The Grass Killers
Dad liked to sit on the back deck and see a lush, green wave of grass spilling down the hill. Without fail, by end of summer the green wave turned to brown and had to be replanted.
Looking back, if I was being honest, there was not one but four reasons why we had to rake the backyard every fall then replant seed. The reasons would be my three brothers and me. And what we did to kill the grass may surprise you.
If snow or ice was gonna fall on Flamingo Street, it would fall during the months of January or February. The frozen stuff would only last for a couple of days, but that was enough for us to make a lifetime of memories. After all, it’s not everyday you get to slide down an ice-covered hill, dodging the swamp at the bottom, all the while clinging white-knuckled to a sheet of cardboard left over from a new washing machine delivery.
Except for a few bumps and bruises, by nightfall us four boys had survived. Even The Sister had taken a couple of hair-raising rides to the bottom without being any worse for wear. No so much for the once thick sheet of cardboard and Dad’s newly reseeded lawn. Both had taken quite a beating throughout the day.
During the spring, we’d ride our bikes down the hill jumping a ramp over the large moss-covered rock when we reached the bottom. Us riding bikes on Dad’s grass really didn’t damage it all that much. But seeing who could leave the longest skid mark before we reached the bottom sure did.
By dinnertime, our marks had been measured and a winner named, but the damage had been done. Dad’s lush green lawn was now streaked with red clay as it headed into the hot summer in distress. Chances were, it wouldn’t survive the season.
Summer came to 110 Flamingo Street and with it a ride better than any found in traveling county fairs – the giant tractor tire ride. Older Brother Richard first spotted the half-submerged tractor tire while cutting bamboo fishing poles. The bamboo grew at the leading edge of the swamp at the bottom of our backyard. Once rescued and cleaned, we had fun with the giant tractor tire three ways.
First, jumping on the tire was almost as fun as jumping on Twin Brother Mark hiding under his bed sheets. Second, we played dodge the giant tractor tire as it rolled down the hill. Didn’t take too long to figure out it was more fun to send the tire down the hill than to be at the bottom trying to dodge it. Third, we climbed inside the tire and rolled down the hill. Covered in all that rubber, how could we possibly get hurt?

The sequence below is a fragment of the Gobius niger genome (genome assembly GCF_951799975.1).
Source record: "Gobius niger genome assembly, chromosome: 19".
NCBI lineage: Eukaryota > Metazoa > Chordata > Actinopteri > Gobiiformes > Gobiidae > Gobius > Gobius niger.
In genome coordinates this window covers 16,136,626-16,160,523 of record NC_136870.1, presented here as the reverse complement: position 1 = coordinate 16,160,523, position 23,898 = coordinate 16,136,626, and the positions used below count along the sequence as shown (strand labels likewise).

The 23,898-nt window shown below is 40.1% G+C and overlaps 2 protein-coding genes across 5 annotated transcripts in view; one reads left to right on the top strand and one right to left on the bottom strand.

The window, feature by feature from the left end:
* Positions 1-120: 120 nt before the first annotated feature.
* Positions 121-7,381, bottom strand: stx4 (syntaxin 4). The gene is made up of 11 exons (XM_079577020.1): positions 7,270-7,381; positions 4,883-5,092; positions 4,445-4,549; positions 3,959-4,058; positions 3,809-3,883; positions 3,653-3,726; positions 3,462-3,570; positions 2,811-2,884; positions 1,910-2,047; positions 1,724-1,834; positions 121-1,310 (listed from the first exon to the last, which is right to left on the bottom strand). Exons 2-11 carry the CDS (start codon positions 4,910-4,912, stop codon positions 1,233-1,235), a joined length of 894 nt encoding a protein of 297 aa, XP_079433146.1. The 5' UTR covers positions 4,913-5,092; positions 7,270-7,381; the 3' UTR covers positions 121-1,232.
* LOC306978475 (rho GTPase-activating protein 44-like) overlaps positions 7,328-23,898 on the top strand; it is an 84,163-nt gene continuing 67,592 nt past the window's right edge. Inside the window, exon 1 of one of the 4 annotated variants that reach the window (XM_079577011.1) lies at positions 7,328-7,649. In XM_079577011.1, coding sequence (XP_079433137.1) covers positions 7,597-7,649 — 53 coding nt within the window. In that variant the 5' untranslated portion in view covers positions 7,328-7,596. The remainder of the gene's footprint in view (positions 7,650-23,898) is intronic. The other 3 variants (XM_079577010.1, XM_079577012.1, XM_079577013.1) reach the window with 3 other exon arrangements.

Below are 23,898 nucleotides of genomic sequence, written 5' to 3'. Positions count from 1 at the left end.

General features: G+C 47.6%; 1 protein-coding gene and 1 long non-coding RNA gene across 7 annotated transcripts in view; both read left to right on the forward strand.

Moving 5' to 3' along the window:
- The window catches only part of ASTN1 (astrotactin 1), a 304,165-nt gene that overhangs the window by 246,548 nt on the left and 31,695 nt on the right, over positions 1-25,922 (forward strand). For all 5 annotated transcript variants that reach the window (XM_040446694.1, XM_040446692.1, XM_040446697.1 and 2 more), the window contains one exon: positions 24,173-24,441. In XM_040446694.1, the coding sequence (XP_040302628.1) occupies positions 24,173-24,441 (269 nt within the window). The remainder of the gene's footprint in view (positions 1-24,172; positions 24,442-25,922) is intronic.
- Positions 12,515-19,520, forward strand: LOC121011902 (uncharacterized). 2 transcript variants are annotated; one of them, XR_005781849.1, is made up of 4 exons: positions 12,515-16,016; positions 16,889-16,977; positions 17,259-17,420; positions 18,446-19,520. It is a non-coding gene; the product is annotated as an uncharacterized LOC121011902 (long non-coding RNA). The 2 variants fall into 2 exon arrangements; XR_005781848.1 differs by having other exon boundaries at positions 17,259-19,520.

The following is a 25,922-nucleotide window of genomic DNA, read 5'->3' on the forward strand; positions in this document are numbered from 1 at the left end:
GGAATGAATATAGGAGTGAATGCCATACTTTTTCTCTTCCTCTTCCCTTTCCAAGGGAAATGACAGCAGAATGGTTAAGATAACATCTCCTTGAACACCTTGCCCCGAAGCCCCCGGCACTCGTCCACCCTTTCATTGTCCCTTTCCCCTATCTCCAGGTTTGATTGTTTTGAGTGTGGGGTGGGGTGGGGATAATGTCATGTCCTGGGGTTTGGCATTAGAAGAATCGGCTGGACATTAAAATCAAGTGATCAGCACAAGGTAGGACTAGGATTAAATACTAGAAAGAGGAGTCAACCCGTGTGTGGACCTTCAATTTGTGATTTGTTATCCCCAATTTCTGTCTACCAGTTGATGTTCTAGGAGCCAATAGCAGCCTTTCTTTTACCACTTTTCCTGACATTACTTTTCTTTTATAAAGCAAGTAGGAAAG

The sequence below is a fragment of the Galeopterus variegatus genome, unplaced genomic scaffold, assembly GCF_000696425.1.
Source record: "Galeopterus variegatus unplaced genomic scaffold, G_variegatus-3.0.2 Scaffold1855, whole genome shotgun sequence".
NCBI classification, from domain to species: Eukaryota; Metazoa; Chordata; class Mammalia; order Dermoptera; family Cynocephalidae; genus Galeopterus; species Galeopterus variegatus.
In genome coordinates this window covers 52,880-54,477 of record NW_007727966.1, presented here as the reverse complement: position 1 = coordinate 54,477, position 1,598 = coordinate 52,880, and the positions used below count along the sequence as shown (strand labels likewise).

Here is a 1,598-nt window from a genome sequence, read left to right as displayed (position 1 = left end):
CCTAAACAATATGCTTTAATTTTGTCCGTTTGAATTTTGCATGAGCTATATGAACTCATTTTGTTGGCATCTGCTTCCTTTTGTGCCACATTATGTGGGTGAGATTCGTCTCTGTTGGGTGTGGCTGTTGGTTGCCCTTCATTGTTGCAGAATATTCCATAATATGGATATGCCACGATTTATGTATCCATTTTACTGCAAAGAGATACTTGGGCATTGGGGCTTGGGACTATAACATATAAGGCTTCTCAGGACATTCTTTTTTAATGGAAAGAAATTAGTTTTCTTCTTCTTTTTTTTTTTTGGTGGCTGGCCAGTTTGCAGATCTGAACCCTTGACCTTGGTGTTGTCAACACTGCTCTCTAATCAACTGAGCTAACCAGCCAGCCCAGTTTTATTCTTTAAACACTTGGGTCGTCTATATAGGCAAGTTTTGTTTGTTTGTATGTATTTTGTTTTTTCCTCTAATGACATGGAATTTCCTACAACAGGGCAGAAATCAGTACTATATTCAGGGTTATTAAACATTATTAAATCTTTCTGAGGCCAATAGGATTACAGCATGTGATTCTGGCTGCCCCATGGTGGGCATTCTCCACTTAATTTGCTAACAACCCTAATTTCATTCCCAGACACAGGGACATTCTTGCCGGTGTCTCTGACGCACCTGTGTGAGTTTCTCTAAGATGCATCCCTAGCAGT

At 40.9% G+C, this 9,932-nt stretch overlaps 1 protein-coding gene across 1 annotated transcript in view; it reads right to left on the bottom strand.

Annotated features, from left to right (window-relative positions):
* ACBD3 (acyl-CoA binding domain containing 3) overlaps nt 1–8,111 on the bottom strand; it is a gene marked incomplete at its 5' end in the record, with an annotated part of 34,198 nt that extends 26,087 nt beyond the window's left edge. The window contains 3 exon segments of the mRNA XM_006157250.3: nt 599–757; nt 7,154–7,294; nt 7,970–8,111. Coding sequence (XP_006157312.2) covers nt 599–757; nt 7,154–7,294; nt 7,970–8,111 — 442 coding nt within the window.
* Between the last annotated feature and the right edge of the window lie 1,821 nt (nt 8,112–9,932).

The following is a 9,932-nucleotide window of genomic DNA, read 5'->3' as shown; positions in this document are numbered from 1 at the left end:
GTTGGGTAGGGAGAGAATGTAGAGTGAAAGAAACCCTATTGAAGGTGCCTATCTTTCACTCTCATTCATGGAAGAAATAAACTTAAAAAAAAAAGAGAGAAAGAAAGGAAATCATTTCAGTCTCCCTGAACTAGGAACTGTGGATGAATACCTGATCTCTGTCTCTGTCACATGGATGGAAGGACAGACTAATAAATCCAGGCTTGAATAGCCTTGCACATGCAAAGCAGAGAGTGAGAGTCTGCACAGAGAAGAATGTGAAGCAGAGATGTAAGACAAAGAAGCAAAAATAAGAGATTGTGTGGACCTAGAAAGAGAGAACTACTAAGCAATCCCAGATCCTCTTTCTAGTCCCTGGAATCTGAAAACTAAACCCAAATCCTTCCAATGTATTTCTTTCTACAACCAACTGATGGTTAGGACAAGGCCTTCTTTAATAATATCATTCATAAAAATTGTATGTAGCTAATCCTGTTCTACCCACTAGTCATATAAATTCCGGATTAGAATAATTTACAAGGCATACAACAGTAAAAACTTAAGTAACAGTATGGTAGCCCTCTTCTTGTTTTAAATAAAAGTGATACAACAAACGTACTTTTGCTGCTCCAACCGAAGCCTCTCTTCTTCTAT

As it turned out “we” didn’t get hurt. The Sister did. She broke her arm when the tire reached the bottom, hit the large moss-covered rock, and then went airborne. That summer, the grass took another beating, and so did all us boys.
Dad’s grass could’ve survived all our adventures if it wasn’t for the great marshmallow war. Just how could you have a war with marshmallows and they destroy an entire backyard of grass at the same time? Did I mention that said marshmallows were on fire?
My three bothers and me along with six other kids from the neighborhood were camping out behind Neighbor Thomas’s house one last time before summer ended. A campfire was built, hotdogs were roasted and eaten — then came dessert. Dessert was s’mores: graham crackers, a chocolate bar, and jumbo marshmallows.
When the chocolate and graham crackers ran out, half a bag of jumbo marshmallows remained, along with a bunch of bored, sugar-charged kids. As it turned out not a good combination for the continued survival of Dad’s grass.
Neighbor Thomas actually was the one who flung the first flaming marshmallow to start the war. The ball of while lava hit me right in the chest. Soon, flaming marshmallows flying through the air illuminated his entire backyard.
The war quickly spread to our backyard, as did the fire no one noticed until it was too late. By the time the fire department left, Dad’s once lush green wave of a lawn was no more. In place of it was blackened earth. Oddly, blackened earth is great for planting new grass seed, which was a hard chore with sore backsides.
The many adventures and misadventures we experienced in the backyard of 110 Flamingo Street seemed to change every year, but a few things never did.
In the fall, us four boys raked leaves and Dad replanted all the grass. For the next two months he watered and enjoyed watching it grow. The rest of the year he sat on the back porch and enjoyed watching the four reasons why his green lawn would not survive.
But he didn’t care. For you see, he too was once young and sagely understood that us four boys and The Sister were having the times of our lives.
[Rick Ryckeley, who lives in Senoia, served as a firefighter for more than two decades and has been a weekly columnist since 2001. His email is email@example.com. His books are available at www.RickRyckeley.com.]